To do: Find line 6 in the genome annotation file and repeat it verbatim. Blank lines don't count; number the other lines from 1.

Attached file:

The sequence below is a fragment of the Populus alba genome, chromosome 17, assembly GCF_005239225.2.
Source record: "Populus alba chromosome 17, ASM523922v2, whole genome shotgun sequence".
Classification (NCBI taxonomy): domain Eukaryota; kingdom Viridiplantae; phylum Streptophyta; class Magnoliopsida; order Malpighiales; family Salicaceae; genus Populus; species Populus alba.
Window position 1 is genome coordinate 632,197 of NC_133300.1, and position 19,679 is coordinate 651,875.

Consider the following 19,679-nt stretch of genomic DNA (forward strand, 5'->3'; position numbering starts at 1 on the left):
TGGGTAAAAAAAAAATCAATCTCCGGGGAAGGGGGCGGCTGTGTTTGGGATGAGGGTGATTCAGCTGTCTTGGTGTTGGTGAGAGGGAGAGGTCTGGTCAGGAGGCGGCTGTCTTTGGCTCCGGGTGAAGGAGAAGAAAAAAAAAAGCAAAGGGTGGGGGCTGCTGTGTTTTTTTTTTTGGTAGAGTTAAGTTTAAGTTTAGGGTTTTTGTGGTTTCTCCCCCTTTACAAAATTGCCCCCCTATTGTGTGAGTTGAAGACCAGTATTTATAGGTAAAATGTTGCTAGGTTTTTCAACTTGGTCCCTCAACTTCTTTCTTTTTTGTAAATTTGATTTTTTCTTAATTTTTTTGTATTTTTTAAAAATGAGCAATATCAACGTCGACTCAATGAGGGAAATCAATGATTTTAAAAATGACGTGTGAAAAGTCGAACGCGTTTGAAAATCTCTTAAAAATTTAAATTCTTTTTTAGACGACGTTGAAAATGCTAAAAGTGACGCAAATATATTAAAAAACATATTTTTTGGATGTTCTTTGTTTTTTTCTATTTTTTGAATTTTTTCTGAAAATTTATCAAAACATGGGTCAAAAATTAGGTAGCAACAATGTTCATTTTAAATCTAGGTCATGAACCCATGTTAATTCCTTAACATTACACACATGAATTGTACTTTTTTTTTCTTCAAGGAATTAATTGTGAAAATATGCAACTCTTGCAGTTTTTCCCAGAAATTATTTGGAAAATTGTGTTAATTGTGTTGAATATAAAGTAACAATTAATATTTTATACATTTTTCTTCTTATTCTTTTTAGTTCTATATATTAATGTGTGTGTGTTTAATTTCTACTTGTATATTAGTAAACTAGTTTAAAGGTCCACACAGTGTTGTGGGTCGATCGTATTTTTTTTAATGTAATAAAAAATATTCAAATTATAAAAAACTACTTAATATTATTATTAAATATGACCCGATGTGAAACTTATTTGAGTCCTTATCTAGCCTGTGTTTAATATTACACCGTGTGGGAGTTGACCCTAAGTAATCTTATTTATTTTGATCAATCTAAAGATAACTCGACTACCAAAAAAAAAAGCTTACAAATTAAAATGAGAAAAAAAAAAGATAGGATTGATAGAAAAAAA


TGGGTAAAAAAAAAATCAATCTCCGGGGAAGGGGGCGGCTGTGTTTGGGATGAGGGTGATTCAGCTGTCTTGGTGTTGGTGAGAGGGAGAGGTCTGGTCAGGAGGCGGCTGTCTTTGGCTCCGGGTGAAGGAGAAGAAAAAAAAAAGCAAAGGGTGGGGGCTGCTGTGTTTTTTTTTTTGGTAGAGTTAAGTTTAAGTTTAGGGTTTTTGTGGTTTCTCCCCCTTTACAAAATTGCCCCCCTATTGTGTGAGTTGAAGACCAGTATTTATAGGTAAAATGTTGCTAGGTTTTTCAACTTGGTCCCTCAACTTCTTTCTTTTTTGTAAATTTGATTTTTTCTTAATTTTTTTGTATTTTTTAAAAATGAGCAATATCAACGTCGACTCAATGAGGGAAATCAATGATTTTAAAAATGACGTGTGAAAAGTCGAACGCGTTTGAAAATCTCTTAAAAATTTAAATTCTTTTTTAGACGACGTTGAAAATGCTAAAAGTGACGCAAATATATTAAAAAACATATTTTTTGGATGTTCTTTGTTTTTTTCTATTTTTTGAATTTTTTCTGAAAATTTATCAAAACATGGGTCAAAAATTAGGTAGCAACAATGTTCATTTTAAATCTAGGTCATGAACCCATGTTAATTCCTTAACATTACACACATGAATTGTACTTTTTTTTTCTTCAAGGAATTAATTGTGAAAATATGCAACTCTTGCAGTTTTTCCCAGAAATTATTTGGAAAATTGTGTTAATTGTGTTGAATATAAAGTAACAATTAATATTTTATACATTTTTCTTCTTATTCTTTTTAGTTCTATATATTAATGTGTGTGTGTTTAATTTCTACTTGTATATTAGTAAACTAGTTTAAAGGTCCACACAGTGTTGTGGGTCGATCGTATTTTTTTTAATGTAATAAAAAATATTCAAATTATAAAAAACTACTTAATATTATTATTAAATATGACCCGATGTGAAACTTATTTGAGTCCTTATCTAGCCTGTGTTTAATATTACACCGTGTGGGAGTTGACCCTAAGTAATCTTATTTATTTTGATCAATCTAAAGATAACTCGACTACCAAAAAAAAAAGCTTACAAATTAAAATGAGAAAAAAAAAAGATAGGATTGATAGAAAAAAA